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Sepickard <sepi...@aol.com.Shelley> wrote:
>THE BEGINNER'S GUIDE TO SILVER TERMS AND MARKS

Another one to include is "IS". Since the mark was explained in
a Holmes & Edwards brochure, I have always understood it to mean
"inlaid silver" (reinforced silver at the common wear points).
Others had indicated it may also be the mark for International
Silver.

Is there a guideline for which manufacturers used inlaid silver
in their production?
--
Josie

Eliotksa

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Apr 23, 1999, 3:00:00 AM4/23/99
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Inherited Reed & Barton #5600 regent sterling silver teapot(coffee pot?) and
Sheets Rockford Co. #3620 with 875 (1875) marking. Do you have any info I
could use? You can e-mail Elio...@aol.com.
Any help would be appreciated.

Marshall Schuon

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Apr 27, 1999, 3:00:00 AM4/27/99
to
On 22 Apr 1999 11:15:13 -0500, jo...@ro.com (Josie) wrote:

>Sepickard <sepi...@aol.com.Shelley> wrote:
>>THE BEGINNER'S GUIDE TO SILVER TERMS AND MARKS
>

>Another one to include is "IS". Since the mark was explained in
>a Holmes & Edwards brochure, I have always understood it to mean
>"inlaid silver" (reinforced silver at the common wear points).
>Others had indicated it may also be the mark for International
>Silver.

________

In other words, it depends on what the meaning of "IS" is?

Marshall

trancestate

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Apr 27, 1999, 3:00:00 AM4/27/99
to
On Tue, 27 Apr 1999 07:26:27 GMT carg...@mindspring.com (Marshall
Schuon) wrote:
> On 22 Apr 1999 11:15:13 -0500, jo...@ro.com (Josie) wrote:
>
> >Sepickard <sepi...@aol.com.Shelley> wrote:
> >>THE BEGINNER'S GUIDE TO SILVER TERMS AND MARKS
> >
> >Another one to include is "IS". Since the mark was explained in
> >a Holmes & Edwards brochure, I have always understood it to mean
> >"inlaid silver" (reinforced silver at the common wear points).
> >Others had indicated it may also be the mark for International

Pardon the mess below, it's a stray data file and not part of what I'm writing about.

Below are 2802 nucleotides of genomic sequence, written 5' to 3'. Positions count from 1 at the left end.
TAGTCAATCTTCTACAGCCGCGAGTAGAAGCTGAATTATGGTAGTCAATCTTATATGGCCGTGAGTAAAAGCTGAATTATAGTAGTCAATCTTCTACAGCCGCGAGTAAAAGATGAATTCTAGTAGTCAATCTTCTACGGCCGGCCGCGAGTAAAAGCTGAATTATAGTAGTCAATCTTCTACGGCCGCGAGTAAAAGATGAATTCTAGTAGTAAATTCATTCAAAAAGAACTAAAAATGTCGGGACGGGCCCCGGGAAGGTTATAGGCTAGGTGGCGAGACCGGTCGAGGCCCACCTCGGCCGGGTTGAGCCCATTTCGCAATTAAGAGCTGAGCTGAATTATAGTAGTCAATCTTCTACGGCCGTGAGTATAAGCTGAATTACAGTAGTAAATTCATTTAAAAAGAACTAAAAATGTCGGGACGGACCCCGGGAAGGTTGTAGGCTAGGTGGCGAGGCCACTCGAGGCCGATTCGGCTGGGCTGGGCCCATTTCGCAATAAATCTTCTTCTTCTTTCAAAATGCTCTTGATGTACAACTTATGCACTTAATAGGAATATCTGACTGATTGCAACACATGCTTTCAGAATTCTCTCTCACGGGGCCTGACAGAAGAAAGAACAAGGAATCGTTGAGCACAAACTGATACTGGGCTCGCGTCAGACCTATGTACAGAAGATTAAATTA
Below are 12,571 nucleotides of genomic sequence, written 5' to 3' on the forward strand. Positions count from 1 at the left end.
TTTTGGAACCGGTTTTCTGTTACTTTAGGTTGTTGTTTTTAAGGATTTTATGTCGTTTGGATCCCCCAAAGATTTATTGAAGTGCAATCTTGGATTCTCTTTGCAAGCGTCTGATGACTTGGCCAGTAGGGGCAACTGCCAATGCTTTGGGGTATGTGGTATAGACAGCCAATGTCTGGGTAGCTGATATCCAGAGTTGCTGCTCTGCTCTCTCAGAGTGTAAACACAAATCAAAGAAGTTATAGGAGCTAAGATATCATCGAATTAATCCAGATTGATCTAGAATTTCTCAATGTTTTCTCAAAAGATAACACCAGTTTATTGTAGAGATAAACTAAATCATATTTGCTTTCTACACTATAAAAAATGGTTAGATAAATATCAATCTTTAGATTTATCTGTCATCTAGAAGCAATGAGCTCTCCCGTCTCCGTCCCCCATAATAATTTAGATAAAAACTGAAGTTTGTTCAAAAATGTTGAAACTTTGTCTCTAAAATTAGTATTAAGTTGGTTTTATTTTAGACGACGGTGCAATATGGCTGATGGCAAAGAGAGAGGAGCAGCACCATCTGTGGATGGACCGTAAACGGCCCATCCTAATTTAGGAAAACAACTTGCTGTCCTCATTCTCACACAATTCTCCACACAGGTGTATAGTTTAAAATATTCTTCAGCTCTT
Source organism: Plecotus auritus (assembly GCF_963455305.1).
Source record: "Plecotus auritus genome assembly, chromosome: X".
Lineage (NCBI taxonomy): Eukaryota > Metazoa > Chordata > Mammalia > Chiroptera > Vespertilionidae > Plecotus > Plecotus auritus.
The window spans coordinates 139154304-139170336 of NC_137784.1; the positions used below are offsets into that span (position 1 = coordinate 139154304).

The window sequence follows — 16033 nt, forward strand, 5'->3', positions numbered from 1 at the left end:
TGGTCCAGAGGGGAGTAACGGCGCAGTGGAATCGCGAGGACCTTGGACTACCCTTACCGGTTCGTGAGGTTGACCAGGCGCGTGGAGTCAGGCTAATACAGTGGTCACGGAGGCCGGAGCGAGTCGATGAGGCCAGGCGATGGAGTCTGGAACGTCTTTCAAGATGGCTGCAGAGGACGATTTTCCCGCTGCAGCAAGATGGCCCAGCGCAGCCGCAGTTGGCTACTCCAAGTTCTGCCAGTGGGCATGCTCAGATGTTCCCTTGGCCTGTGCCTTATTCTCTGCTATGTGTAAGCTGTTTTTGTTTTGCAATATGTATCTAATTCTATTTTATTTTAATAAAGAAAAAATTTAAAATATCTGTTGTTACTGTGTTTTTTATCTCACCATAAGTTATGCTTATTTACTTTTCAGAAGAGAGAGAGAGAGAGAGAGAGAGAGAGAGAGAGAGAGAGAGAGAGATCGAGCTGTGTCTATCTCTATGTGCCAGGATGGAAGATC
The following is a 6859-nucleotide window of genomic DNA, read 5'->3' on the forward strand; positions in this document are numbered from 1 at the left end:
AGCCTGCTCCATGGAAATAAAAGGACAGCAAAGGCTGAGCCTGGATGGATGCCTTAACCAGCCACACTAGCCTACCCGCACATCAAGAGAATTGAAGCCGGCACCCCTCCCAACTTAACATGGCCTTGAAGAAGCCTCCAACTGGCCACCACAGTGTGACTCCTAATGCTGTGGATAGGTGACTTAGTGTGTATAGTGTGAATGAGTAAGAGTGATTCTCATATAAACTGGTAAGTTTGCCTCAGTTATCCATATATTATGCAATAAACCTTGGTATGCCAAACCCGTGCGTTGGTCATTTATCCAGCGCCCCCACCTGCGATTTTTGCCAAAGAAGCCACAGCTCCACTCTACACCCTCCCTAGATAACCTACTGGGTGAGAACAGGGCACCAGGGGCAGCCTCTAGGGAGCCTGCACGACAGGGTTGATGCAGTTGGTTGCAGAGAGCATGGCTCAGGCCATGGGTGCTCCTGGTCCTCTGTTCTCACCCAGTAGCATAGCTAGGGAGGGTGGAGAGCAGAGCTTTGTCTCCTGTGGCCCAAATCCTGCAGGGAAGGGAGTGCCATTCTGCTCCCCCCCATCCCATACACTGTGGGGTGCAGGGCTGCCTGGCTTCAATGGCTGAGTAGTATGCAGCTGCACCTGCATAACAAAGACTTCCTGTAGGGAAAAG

> >Silver.
> ________
>
> In other words, it depends on what the meaning of "IS" is?
>
> Marshall
====

Good Grief! Does this mean that the Pres. is going to go into the biz
when he is out of office?
Come to think of it, I did hear on the news
the other day that he was in danger of being booted out by the bar
association. And if Hilary leaves him, what will he do to make a living
and pay off those millions he owes in legal bills?
Why set up as an antiques dealer!
Coming soon to a flea market in Little Rock, Arkansas....

;)
T.

--
Posted via Talkway - http://www.talkway.com
Exchange ideas on practically anything (tm).


Marshall Schuon

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Apr 28, 1999, 3:00:00 AM4/28/99
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On Tue, 27 Apr 1999 16:13:18 GMT, "trancestate"
<tranc...@hotmail.com> wrote:

>On Tue, 27 Apr 1999 07:26:27 GMT carg...@mindspring.com (Marshall
>Schuon) wrote:
>> On 22 Apr 1999 11:15:13 -0500, jo...@ro.com (Josie) wrote:
>>
>> >Sepickard <sepi...@aol.com.Shelley> wrote:

>> >>THE BEGINNER'S GUIDE TO SILVER TERMS AND MARKS
>> >

>> >Another one to include is "IS". Since the mark was explained in
>> >a Holmes & Edwards brochure, I have always understood it to mean
>> >"inlaid silver" (reinforced silver at the common wear points).
>> >Others had indicated it may also be the mark for International
>> >Silver.
>> ________
>>
>> In other words, it depends on what the meaning of "IS" is?
>>
>> Marshall
>====
>
>Good Grief! Does this mean that the Pres. is going to go into the biz